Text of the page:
In my previous blog, I talked about how the levels of carbon dioxide are increasing in the oceans, and how that will impact the ocean circulation and temperature of the ocean. However, there is a much bigger problem than the rise of ocean temperature that we must deal with. This problem is known as Ocean Acidification.
In the previous post it was mentioned that organisms living within a low Reynolds number (Re) should not be able to swim. This is because the viscous forces dominate the fluid, and inertia is reduced to practically nothing. Any reciprocal motion results in no net motion. If an organism is to swim in these conditions, then their method of locomotion must be different than the motions humans are used to.
The Pacific Ocean is the largest of the four oceans on planet earth, making it home to over hundreds of marine species. The Pacific Ocean is also home to the North Pacific Gyre otherwise known as the great pacific garbage patch. The North Pacific Gyre consists of four large currents that rotate in a clockwise manner, which is what causes debris to cluster and build up in this area (Marine Debris).
Salmon have to go through one of the most grueling migrations in the world. Of all the salmon species the Chinook and Sockeye Salmon, These two species have to migrate over 1400 kilometers from their birthplaces to the ocean and back to their birthplace(Scheurell et al. 2009).
A mature adult male Chinook salmon, note the special breeding coloration.
Although Japan has stopped the killing of the humpback whale which is endangered species, its whaling for scientific research still will be continued. In 2007, “the Japanese government is determined to bring about a return of commercial whaling. In spite of the enormous criticism from environmentalists, overseas governments, and anti-whaling proponents, the Japanese government has not wavered in its strong belief that it has a right to conduct whaling.
By: Alex Jarrett
Despite the recent uproar during the past decade and a half concerning the global warming phenomenon, in numerous discussions I’ve had with peers and parents it is apparent that many people are unaware of the importance of Earth’s oceans in helping to regulate the planets climate. The current oceanic circulation pattern is the dominant mechanism by which heat is carried from the equatorial to the polar latitudes, a perfect example being the temperate climate enjoyed by Western Europe despite its high latitudes (Vellinga and Wood 2002).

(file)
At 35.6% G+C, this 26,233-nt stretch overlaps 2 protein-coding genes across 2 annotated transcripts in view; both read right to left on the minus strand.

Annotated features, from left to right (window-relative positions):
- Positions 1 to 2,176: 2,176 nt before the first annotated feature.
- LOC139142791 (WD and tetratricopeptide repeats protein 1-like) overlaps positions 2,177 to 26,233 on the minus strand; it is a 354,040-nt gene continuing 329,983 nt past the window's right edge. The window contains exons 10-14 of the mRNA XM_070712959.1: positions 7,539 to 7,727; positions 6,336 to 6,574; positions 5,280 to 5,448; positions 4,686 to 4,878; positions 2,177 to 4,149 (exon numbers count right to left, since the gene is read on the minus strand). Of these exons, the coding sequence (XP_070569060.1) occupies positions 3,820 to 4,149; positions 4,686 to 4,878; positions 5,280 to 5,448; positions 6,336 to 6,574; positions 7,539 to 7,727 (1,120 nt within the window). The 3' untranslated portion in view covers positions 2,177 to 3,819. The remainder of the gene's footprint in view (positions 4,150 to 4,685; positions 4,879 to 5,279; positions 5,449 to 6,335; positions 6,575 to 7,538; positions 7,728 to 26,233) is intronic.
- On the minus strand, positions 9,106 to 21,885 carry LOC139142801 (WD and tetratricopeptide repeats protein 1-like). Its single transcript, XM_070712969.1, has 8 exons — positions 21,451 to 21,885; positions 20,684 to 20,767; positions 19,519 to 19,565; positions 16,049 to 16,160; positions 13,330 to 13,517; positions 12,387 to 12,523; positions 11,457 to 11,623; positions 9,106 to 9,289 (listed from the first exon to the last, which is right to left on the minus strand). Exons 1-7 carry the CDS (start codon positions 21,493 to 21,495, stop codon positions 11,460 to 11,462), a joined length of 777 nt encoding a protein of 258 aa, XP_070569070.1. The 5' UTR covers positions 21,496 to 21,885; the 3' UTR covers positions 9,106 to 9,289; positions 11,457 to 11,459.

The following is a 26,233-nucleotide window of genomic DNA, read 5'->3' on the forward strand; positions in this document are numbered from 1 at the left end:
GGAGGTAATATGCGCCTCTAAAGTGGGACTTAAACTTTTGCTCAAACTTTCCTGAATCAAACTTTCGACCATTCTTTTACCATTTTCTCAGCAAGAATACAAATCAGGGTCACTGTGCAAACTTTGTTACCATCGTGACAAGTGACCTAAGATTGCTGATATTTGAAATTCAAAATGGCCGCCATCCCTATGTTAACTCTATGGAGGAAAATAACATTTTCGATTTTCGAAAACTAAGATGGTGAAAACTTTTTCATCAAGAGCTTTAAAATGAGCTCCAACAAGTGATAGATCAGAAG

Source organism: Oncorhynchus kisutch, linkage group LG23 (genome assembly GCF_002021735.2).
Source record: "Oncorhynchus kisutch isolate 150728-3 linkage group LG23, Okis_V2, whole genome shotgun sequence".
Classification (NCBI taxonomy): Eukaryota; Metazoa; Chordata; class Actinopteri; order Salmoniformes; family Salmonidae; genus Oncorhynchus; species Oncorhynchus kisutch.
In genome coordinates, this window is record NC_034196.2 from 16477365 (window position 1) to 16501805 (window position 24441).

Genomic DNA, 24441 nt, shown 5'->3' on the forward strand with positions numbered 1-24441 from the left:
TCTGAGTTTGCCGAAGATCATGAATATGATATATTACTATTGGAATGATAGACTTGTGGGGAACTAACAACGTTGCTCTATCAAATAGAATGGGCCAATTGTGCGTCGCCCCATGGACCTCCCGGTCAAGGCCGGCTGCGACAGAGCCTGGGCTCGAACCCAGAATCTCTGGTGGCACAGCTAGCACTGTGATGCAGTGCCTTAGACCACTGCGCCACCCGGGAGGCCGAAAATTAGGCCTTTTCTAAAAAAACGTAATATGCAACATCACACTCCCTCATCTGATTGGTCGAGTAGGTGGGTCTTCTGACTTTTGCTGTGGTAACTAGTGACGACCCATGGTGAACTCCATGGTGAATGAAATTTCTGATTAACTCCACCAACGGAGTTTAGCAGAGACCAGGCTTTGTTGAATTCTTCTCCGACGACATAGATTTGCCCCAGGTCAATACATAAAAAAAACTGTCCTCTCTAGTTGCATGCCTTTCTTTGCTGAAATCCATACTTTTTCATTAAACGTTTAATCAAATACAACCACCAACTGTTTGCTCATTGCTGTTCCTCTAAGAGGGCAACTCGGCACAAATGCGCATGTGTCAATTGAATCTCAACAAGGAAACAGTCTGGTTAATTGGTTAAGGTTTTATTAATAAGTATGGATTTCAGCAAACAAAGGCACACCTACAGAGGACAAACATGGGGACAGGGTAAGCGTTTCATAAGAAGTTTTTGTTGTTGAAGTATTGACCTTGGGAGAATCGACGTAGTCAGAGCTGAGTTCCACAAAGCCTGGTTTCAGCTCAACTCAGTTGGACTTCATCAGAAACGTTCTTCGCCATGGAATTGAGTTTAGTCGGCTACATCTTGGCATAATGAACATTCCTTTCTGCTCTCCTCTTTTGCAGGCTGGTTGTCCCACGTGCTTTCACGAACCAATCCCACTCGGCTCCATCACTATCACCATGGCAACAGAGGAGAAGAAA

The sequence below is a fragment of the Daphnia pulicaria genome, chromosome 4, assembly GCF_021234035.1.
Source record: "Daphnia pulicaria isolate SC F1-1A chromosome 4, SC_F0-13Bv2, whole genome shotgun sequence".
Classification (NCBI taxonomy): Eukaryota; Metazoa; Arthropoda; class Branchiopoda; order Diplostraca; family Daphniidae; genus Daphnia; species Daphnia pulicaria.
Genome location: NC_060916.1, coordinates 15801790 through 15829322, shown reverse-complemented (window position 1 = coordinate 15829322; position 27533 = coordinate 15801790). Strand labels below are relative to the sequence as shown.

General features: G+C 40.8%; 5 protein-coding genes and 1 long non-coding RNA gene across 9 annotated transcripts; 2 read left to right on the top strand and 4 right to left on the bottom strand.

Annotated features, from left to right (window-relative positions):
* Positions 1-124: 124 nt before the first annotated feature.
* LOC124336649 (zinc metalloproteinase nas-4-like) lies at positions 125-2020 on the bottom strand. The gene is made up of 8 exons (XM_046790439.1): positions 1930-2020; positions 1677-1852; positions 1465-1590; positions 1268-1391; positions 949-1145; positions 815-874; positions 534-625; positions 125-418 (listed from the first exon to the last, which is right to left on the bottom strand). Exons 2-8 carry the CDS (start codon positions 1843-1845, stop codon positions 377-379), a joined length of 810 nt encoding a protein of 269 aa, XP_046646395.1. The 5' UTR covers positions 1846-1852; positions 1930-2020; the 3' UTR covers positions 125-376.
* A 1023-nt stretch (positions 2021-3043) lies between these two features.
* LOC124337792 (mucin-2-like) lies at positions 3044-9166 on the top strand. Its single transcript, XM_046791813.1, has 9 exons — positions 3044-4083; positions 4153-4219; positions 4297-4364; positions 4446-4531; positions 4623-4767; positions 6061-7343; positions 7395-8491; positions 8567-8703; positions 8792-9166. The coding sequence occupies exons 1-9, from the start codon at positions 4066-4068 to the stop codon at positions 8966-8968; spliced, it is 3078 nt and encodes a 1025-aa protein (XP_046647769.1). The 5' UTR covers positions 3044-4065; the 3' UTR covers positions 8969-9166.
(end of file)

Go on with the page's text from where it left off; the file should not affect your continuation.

“Turbidity currents are particle-laden gravity-driven underflows in which particles are largely or wholly suspended by fluid turbulence” (Meiburg et al. 2010). Turbidity currents frequently occur at the mouth of a river due to the constant outflow of loose sediments and fine particles (Heezen et al. 1952). Heeze, Ewing, and Merzies’s journal article dicusses how turbidity currents are likely to occur close to the mouths of rivers at or near the head of submarine canyons.
While currents (caused by density gradients) and wind friction (shear) are the most commonly discussed means of ocean circulation, another more confusing effect is likely to contribute significantly to ocean mixture: Langmuir circulation. It is thought that this phenomenon is responsible for transporting sediments, diluting pollutants, and keeping plankton fed with nutrients (Kukulka). It presents itself as floating bands of debris (see figure 1)s.
Tetrodotoxin (TTX), found in a variety of animals, is commonly known for its existence in the Puffer fish (Benzer, 2011). This neurotoxin is both heat stable and water soluble, and works by specifically blocking the sodium channels, stopping action potential along an axon (Benzer, 2011; University of Maryland, 2001).
Figure 1: A comparison between the binding of a hydrated Na+ ion and tetrodotoxin
Hydrated Na+ ions bind to the channel reversibly, lasting for only a few nanoseconds while TTX will bind to the ion channel for tens of seconds.
Now that we understand the formation and characteristics of a tsunami, we are left to wonder where a tsunami originates. Because tsunamis occur unpredictably, they seem to arise instantaneously. However, tsunamis do not occur out of the blue, so to speak. Tsunamis originate in response to the disturbance that seaquakes, landslides, volcanic eruptions, meteorological disturbances, and bulloid impacts can exert on a water column.